In a matter of minutes, my immense feelings of pride for New York were juxtaposed with feelings of rage and discontent.
As Eli Manning received his MVP award standing next to his wife, Abby — with her “pro football wife” clichéd good looks — and their adorable daughter, Ava, I cheered along with the rest of New York.
But when Dan Patrick, former “SportsCenter” anchorman and current NBC Sports studio host/Sports Illustrated columnist, handed Manning the keys to a 2012 Chevrolet Corvette Grand Sport Convertible, I put my hands down.
After every Super Bowl, the winning team is awarded the Vince Lombardi Trophy and the best player of the game is given the MVP trophy in addition to a personal gift.
The Lombardi trophy, which stands 22 inches tall in pure sterling silver, represents more than just a game. It epitomizes the energy and perseverance that every player on the field upholds.
Vince Lombardi was one of the best football coaches in the history of the game. He played at Fordham University on a scholarship and went on to coach at the U.S. Military Academy. In 1954, Lombardi coached the New York Giants and in 1959, he was named head coach and general manager of the Green Bay Packers.
Lombardi won two straight Super Bowls with the Packers and, as a head coach, never finished a season with a losing record.
In June 1970, Lombardi was admitted to the hospital with colon cancer. Before he died, then-President Richard Nixon called Lombardi to ensure him that all of America was fighting for him. Sadly, Lombardi died on Sept. 3, 1970.
A few days later, about 1,500 people filled the streets of New York to honor a hero. Lombardi was able to pull together his own crowd of fans regardless of team preference — he truly was a legend.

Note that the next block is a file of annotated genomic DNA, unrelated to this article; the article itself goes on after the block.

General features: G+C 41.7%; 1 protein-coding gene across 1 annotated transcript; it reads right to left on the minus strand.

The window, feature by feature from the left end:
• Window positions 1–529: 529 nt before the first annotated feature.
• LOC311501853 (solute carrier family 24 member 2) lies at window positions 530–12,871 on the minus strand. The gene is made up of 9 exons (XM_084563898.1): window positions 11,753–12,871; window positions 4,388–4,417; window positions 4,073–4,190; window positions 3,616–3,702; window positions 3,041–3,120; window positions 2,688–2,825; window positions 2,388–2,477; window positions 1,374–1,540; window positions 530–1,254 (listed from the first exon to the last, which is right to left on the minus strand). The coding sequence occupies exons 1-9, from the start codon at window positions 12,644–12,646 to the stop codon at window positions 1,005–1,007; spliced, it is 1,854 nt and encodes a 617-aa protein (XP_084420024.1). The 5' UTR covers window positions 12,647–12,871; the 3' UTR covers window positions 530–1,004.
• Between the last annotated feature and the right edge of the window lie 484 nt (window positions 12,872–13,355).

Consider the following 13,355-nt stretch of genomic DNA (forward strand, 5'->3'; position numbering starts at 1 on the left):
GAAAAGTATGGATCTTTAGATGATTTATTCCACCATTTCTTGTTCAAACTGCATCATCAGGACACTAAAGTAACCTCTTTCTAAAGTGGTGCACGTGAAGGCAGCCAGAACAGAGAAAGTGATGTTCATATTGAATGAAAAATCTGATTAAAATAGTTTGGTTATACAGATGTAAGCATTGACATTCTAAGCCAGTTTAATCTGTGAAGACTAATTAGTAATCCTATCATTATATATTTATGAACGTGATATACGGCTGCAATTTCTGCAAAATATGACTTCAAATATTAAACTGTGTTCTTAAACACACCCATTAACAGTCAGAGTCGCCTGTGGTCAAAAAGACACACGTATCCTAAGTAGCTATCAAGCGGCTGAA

The legacy that Lombardi left behind is what inspires a team to win, and to receive a trophy in his name is an accomplishment in and of itself. To give the MVP a second personal trophy is one thing, but to then also award them a brand new car completely diminishes such an honor.
A car is no more than a superfluous commodity. It serves no purpose or significance in the spirit of the game. In this respect, it’s just a commercial masquerading as grandeur. How can anyone compare the donation of a nearly $100,000 car to the pride of actually earning and winning the Vince Lombardi Trophy?
Hell, even Eli Manning walked away without the keys.
In addition to the fact that donating a car is awfully acquisitive, it is also just a pure waste of money. I don’t think anyone has to question whether Manning can afford 10 of those cars on his own, nor does anyone have to question whether the majority of the population can afford merely the tires of that car.
In regards to Manning giving the car to his daughter, Ava, Fox Sports wrote, “The automobile is a trophy, an expensive token to go with her father’s Super Bowl MVP award.” To me, that car is no more than a token of greed and materialism, and serves no significance in such a monumental event.
The trophy stands for all that Vince Lombardi created and left behind. The car gaudily stands for a wasted $72,000.